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People Behind the Brand: Tom Jeffs

Nov 24, 2021

In today’s edition of People behind the brand, we speak to Tom Jeffs: Senior Consultant, resident mental health podcast and Co- Host of Orbis podcast Unplugged. We discussed his career, the importance of mental health support and skills within business, and what it really means to influence career journeys as a recruiter.

People Behind the Brand: Tom Jeffs

Lots of people say they ‘fell into’ recruitment. What’s the story for you?

I found myself out of work after a stint in insurance and was at a real crossroads with what to do for a job. I was about 23 and looking for work, have always been a ‘people person’ and loved dealing with people everyday. I remember having some friends over to my flat and one of them was a director at my previous company, there were quite a few similarities between insurance broking and recruitment in terms of the sales side and relationship building so I went for an interview, got offered the role and never looked back!

So yeah, I suppose I’m one of those people as well who ‘fell’ into it but what a lucky fall it’s been, 6 years later I’m happier than ever both inside and outside of work! 

What’s your favourite part of recruiting, and what’s the biggest challenge of the job?

I think my favourite part is the impact and positive effect you can have on people. From the candidate and client side it’s so rewarding to be able to get that perfect match between the pair of them and make a placement but likewise it’s also amazing to train, mentor and support junior members of the team to help them hit their goals and reach success within the business. Personally, there’s nothing better than training someone on a specific area, then seeing them put it into practise and start to see results from the help given.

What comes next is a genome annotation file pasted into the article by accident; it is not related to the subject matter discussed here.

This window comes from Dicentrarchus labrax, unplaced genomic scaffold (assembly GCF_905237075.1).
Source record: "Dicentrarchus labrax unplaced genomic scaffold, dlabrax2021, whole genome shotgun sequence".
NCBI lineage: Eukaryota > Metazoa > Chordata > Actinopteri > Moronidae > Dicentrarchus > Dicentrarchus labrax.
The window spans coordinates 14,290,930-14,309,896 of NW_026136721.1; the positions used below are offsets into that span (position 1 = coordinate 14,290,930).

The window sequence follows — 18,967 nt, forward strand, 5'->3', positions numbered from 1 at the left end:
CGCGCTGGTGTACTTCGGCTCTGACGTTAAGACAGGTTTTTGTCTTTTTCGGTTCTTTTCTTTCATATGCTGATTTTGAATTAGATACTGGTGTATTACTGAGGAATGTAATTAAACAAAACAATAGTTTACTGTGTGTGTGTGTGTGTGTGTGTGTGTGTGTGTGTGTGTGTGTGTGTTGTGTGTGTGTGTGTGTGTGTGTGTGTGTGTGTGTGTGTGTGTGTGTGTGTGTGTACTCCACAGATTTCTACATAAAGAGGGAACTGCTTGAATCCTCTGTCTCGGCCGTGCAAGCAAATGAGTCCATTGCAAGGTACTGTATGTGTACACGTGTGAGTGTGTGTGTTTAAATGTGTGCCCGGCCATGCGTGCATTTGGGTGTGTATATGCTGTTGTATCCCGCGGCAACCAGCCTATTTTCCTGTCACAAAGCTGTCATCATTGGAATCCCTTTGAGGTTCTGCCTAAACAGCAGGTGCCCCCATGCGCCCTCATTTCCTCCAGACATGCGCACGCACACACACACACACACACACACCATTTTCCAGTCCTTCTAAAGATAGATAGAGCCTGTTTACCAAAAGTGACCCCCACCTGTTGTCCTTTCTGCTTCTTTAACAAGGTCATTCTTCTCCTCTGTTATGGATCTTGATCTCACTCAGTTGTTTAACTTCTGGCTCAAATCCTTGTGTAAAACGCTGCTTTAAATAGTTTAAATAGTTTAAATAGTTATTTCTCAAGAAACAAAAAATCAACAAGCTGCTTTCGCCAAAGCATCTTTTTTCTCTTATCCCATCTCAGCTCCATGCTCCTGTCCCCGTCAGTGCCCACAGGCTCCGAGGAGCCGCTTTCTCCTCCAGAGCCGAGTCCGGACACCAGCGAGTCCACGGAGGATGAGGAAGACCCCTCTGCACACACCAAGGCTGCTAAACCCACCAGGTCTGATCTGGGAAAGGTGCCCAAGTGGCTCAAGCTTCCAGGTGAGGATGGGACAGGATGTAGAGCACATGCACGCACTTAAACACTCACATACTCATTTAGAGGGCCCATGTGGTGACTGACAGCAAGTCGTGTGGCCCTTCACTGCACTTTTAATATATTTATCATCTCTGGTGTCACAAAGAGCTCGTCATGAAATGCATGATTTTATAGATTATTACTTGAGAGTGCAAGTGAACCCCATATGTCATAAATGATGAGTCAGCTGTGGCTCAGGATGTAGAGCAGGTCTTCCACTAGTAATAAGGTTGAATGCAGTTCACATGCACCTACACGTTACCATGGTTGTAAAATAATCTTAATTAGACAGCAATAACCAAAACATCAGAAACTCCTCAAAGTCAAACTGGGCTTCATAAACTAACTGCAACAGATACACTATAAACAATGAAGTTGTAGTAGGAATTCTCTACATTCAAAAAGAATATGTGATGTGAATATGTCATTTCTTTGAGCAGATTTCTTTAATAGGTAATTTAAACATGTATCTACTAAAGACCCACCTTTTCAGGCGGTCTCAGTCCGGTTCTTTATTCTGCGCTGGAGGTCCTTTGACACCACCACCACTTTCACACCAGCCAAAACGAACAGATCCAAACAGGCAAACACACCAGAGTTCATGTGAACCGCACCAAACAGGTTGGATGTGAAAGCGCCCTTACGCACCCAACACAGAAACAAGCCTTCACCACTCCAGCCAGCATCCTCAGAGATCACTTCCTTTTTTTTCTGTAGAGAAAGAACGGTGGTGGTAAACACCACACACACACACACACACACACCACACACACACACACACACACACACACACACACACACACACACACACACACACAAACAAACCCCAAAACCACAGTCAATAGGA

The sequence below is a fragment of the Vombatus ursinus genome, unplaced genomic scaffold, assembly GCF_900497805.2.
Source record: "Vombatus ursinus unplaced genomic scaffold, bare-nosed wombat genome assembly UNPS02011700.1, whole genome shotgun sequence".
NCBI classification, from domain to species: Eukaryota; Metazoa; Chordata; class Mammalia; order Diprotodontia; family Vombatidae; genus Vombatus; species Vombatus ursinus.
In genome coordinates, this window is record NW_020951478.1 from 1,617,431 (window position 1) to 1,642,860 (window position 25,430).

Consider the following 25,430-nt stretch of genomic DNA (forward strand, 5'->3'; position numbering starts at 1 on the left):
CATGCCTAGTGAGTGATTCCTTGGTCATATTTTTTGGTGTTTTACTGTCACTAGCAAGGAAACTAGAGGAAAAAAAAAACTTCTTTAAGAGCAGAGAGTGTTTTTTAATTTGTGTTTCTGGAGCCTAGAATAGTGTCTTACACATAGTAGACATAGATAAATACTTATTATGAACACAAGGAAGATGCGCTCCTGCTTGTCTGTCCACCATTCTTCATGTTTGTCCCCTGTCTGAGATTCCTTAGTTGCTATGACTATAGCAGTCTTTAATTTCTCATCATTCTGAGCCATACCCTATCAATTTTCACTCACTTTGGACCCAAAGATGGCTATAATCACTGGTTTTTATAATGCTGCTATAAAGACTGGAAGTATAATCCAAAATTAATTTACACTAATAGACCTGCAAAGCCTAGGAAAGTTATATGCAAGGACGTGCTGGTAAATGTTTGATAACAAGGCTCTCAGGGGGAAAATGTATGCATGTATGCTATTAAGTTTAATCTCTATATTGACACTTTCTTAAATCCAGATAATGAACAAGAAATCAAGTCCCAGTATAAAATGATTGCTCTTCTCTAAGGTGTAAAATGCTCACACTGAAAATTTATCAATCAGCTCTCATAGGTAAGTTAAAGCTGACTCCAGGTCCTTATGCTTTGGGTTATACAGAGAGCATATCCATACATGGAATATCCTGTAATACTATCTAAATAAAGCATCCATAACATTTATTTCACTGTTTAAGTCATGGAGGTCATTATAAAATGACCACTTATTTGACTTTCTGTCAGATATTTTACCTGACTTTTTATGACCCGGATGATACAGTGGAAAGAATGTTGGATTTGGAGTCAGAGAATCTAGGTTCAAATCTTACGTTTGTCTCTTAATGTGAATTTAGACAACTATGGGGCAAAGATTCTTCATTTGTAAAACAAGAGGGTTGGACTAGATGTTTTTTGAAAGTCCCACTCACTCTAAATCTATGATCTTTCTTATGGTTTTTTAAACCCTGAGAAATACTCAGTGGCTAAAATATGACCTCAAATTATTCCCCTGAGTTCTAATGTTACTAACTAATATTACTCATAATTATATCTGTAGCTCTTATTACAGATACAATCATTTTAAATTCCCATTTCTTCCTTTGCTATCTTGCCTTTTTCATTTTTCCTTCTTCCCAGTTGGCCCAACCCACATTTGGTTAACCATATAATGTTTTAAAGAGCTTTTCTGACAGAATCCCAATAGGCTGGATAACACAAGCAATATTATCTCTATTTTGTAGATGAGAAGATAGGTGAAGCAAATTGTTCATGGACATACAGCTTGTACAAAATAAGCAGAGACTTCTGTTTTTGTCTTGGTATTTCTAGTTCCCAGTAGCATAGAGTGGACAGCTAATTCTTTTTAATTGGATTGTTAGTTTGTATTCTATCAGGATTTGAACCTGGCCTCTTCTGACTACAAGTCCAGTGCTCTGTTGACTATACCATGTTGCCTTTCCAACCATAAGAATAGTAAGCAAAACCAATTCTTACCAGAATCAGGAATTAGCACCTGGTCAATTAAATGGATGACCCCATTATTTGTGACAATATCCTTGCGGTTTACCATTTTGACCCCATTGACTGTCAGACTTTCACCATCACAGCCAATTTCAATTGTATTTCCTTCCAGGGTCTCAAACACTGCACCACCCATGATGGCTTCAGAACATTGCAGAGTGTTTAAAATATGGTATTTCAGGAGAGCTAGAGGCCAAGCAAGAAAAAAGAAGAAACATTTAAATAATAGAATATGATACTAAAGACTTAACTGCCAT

In terms of challenges, I’d say the biggest thing is managing the ups and downs that come with recruitment. There are amazing highs of when you make a placement or bring on a new customer but there are also the lows of candidates rejecting offers, or positions being pulled due to budget restraints, sometimes through no fault of your own you can lose a deal. So being able to keep a stable mental state through both of those and ride the waves of recruitment is what it’s all about, a lot easier said than done!

What motivated you to start the Unplugged Podcast?

Counselling and mental health have always been a big passion of mine and I actually set a 2021 goal at the start of the year to host a podcast and have it published on Spotify.

I then joined Orbis a month later at the start of Feb and found myself in an environment that promoted you to be the best version of yourself and to strive to do the things that you enjoy. After a really good chat with Hannah, we decided to combine our passions for all things mental health and the tech industry and after some awful name suggestions from me, Unplugged was born!

Fast forward 6 months, we’ve produced 8 episodes, broken the top 100 charts on iTunes and have another 8 episodes in the pipeline!

When and why did you decide to become qualified as a counsellor?